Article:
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Farewell to 'Sweeney House' Through Pictures

Jan 18, 2016 09:29PM ● By Jeanne Fratello
The Sweeney house is filled with memories about the way Manhattan Beach used to be, and artist Gary Sweeney wants to share those memories with the town. He has covered the outside of his family home, at 320 35th Street in Manhattan Beach, with historic photographs for the public to view through the end of February.

Sweeney will host a public reception at the home on January 30 from 3:00 to 7:00 p.m.

"My parents bought the home in 1945 for $5,400 - furnished! My sister and I both came home from the hospital to it, my grandmother died there, my father died there, and my father built all of the additions onto the house," said Sweeney, who lived in the house until he was in his 20s.

"The house was sold a few months ago, and a condition of the sale is that I get to take occupancy of it through February so I can do this project," added Sweeney.

The photos covering the front of the house show various family members, including Sweeney, his parents, sister, and cousins. A large photo mounted as a sign in the front yard shows how the house looked in 1946.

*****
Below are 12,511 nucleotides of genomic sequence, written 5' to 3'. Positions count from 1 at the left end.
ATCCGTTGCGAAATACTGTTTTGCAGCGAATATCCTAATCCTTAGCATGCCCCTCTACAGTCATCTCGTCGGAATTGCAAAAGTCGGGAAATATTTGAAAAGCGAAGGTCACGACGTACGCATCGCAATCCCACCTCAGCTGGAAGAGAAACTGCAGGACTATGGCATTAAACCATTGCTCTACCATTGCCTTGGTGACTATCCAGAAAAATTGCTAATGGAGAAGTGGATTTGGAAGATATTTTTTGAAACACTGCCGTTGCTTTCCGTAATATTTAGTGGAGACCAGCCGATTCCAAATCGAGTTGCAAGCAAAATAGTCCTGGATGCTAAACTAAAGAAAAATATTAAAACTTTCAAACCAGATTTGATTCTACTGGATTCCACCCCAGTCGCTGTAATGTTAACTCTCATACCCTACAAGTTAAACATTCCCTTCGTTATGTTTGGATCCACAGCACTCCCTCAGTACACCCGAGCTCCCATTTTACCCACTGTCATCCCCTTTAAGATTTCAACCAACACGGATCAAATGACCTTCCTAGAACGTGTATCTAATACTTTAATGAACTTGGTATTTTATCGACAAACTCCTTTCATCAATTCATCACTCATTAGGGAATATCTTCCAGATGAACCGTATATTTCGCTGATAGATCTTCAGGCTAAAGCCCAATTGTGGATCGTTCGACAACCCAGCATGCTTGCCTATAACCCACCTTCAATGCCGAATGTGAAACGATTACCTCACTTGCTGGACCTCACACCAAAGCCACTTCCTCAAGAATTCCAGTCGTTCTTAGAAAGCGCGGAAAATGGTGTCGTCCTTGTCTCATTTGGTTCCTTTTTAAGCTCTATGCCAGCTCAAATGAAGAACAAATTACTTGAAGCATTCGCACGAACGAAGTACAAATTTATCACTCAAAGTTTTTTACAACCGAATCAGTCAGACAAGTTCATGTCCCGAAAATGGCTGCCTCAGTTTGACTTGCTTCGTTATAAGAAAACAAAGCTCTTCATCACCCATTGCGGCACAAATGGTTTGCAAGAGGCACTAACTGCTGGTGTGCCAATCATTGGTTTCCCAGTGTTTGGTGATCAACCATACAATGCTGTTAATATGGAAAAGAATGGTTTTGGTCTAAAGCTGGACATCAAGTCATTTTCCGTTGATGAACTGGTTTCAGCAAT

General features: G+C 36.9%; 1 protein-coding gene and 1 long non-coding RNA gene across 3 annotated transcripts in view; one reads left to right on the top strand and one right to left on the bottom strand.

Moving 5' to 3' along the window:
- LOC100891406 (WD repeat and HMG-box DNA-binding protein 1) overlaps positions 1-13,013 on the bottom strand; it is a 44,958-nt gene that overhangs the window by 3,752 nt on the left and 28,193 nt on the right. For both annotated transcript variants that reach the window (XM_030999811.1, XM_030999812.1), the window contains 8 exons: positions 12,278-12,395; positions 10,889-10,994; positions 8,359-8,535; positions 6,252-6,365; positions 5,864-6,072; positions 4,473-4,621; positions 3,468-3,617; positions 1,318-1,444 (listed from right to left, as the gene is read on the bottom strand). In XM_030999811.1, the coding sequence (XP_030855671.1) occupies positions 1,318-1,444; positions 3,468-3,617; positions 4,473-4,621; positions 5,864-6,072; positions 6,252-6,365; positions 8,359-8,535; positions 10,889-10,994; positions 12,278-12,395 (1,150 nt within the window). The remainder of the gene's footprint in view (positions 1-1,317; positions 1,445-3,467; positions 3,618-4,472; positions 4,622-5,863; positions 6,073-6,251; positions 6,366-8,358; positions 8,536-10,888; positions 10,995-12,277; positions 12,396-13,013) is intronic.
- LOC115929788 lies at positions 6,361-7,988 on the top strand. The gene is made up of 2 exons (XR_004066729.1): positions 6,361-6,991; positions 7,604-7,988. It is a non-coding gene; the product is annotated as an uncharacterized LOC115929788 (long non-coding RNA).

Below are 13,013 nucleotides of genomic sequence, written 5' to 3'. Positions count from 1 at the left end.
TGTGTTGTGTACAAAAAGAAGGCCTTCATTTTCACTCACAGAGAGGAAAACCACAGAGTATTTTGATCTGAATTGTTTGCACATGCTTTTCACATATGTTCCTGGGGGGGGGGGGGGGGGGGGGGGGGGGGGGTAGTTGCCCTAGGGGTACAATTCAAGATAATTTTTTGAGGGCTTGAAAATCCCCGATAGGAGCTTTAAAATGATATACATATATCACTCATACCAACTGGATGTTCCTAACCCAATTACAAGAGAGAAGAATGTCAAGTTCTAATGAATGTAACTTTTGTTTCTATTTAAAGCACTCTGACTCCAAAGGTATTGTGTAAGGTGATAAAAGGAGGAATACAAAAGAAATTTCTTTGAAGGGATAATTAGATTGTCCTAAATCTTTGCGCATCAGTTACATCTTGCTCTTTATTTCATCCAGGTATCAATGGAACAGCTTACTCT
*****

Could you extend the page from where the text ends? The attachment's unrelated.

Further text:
Sweeney's late father, Mike Sweeney, was a well-known leader in Manhattan Beach. "
My father was a pillar of the community: PTA president, Cub Scout master, city councilman for 20 years, mayor (three times), Coordinating Council president, and Citizen of the Year - twice. The list is endless. And he was a genuinely nice guy, very beloved by everyone," said the younger Sweeney.

But Mike Sweeney was perhaps best known for his store, Sweeney's Hardware, at the corner of Rosecrans and Highland. A story in the L.A. Times when the store closed in 1988 described it as "
a sort of combination hardware store and political forum" where Sweeney's customers knew him as a merchant who "was willing to change light bulbs for the mechanically inept and hang onto spare keys for nearby residents who frequently find themselves locked out of their houses."

The store also provided a workshop in the back where people could come in and use the shop's tools for free. When it finally closed, one resident called it "the saddest thing that ever happened to the whole town."

So far, the reactions to the photo display have been "overwhelming," said Gary Sweeney. He added that he hopes that the display will bring back warm memories for those who know Manhattan Beach well.

"I would like people who knew our family to leave with a smile on their faces, with fond memories of a house filled with fun and laughter. And I would like people who didn't know us to leave with fond memories of their own families, and to reflect on what a very special place it was to be raised in Manhattan Beach."

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